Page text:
When there’s the need to work, herd livestock, and run around, the Polish Lowland Sheepdog is indeed a happy camper. They thrive on activity, which is perfect for those who rely on a robust pup for help on the farm.
Also known as PON, these beauties are not the largest dogs but they are quite strong. They also have a profuse coat that keeps them warm even in the harshest climate.
34. Swedish Vallhund
Standing low and long – almost like the Corgi – the Swedish Vallhund is simply a sweetheart. They are super sociable and sweet, and it’s impossible not to fall in love with their charms and unique personality.
Vallhunds don’t have all that fancy frills in their looks but they are most certainly good-looking canines. Combined with their sturdy build and sable coats, they depict power and balance with elegance thrown in, as well. Plus, they’re dependable herding pooches, as well.
33. Great Pyrenees
Another majestic pooch in the list of herding dog breeds is the Great Pyrenees. But don’t be deceived by their enormous bodies – these are actually quite mellow and mild-mannered dogs. Plus, they are quite independent, so it won’t take much to train these pooches for herding tasks or certain commands.
One thing that can make training tricky is how big these dogs are. Just be sure you have enough space in the yard for these fellows and be ready to get lots of smooches from this giant sweetheart!
32. Norwegian Buhund
A spitz-type Nordic herding dog breed, the Norwegian Buhund is an all-weather pup. They specialize in guarding and herding livestock, as well as being every owner’s BFF!
They have a dense, medium-length coat and a tail that’s curved over the back. Their heads are wedge-shaped and their ears are pointy much like every spitz dog. As for their coat colors, they may either be white or black.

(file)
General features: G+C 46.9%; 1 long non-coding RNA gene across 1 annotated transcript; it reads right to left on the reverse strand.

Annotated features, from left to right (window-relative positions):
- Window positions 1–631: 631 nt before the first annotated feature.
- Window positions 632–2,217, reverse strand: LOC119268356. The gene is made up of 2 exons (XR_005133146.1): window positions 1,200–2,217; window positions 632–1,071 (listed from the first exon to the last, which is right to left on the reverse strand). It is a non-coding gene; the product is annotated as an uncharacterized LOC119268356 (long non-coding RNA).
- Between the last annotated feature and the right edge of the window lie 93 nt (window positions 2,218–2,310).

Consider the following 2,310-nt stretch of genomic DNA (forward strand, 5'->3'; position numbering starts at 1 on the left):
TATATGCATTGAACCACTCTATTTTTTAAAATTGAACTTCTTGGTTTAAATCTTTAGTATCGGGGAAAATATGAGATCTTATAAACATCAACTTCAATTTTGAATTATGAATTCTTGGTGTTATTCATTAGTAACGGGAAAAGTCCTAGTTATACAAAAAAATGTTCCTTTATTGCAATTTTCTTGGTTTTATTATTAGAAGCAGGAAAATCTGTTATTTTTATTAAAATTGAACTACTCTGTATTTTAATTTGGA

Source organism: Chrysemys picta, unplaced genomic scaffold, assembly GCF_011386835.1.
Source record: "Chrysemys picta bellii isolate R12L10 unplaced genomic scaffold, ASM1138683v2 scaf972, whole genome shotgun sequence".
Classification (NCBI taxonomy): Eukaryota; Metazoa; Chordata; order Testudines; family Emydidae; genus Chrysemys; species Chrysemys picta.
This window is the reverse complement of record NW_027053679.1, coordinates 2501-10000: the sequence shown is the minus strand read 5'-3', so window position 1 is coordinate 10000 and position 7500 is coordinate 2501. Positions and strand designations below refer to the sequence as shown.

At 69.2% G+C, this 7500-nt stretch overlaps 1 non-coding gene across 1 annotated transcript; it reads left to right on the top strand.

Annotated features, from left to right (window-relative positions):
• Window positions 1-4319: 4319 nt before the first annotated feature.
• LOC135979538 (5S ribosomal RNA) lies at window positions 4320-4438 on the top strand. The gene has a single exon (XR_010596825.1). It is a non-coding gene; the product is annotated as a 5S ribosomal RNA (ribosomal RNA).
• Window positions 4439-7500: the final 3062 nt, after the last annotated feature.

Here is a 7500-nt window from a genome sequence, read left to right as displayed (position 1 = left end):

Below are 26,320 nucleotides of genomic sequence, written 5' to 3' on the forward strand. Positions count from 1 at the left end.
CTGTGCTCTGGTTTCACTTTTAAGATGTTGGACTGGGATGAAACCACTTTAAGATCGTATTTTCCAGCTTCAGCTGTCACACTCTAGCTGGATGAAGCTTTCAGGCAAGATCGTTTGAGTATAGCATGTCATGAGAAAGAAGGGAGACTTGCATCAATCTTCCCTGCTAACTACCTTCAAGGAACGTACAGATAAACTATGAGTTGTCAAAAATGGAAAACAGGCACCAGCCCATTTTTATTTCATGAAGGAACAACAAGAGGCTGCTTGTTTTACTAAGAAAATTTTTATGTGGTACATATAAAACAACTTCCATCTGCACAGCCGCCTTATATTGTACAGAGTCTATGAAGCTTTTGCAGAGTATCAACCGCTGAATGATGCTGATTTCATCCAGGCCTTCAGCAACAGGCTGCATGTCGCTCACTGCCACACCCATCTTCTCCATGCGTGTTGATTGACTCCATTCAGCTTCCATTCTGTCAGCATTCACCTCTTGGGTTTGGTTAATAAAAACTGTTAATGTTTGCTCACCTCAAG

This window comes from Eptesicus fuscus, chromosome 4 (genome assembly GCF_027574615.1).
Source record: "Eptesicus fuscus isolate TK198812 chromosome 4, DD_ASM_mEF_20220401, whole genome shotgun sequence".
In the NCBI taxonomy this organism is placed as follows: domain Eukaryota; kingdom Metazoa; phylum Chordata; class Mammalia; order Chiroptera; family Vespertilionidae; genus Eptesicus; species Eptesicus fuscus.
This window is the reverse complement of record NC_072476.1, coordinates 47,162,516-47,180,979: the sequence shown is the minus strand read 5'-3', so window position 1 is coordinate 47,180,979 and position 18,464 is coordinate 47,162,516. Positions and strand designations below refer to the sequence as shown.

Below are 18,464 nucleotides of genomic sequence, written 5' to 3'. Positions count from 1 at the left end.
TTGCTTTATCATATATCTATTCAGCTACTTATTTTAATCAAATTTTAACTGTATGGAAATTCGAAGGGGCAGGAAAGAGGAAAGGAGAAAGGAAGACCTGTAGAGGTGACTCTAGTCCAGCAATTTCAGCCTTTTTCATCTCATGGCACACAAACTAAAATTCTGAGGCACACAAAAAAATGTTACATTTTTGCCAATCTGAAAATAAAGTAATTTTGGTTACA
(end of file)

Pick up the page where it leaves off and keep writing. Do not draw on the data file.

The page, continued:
31. Icelandic Sheepdog
And then we have the gorgeous Icelandic Sheepdog. Charming and loyal, these pups are amazing livestock herders in their own rights. Their devotion to owners and herding abilities are impeccable, and they are always ready to protect their humans at all times.
As with other spitzes, the Icelandic Sheepdog has a foxy face combined with pointy ears and a dense coat. They seem to have a perpetual smile to melt your heart.
30. Berger Picard
They may be a bit lanky but Berger Picards are quite sturdy and strong. You can easily spot them by their tall ears, wavy brindle or fawn coat, and tapered tail. Their mustache and eyebrows are also bushy, giving them a distinct look.
When you need a good companion dog and a herding pup for livestock, the Berger Picard is a perfect choice. Just make it a point to give them daily exercise out on the grazing fields to ward off destructive behavior typical when you keep them idle.
29. Pyrenean Sheepdog
An excellent livestock herder, the Pyrenean Sheepdog has all the right features for the job. They have strong builds and are rather sinewy, allowing them to take on the task without getting fatigued easily.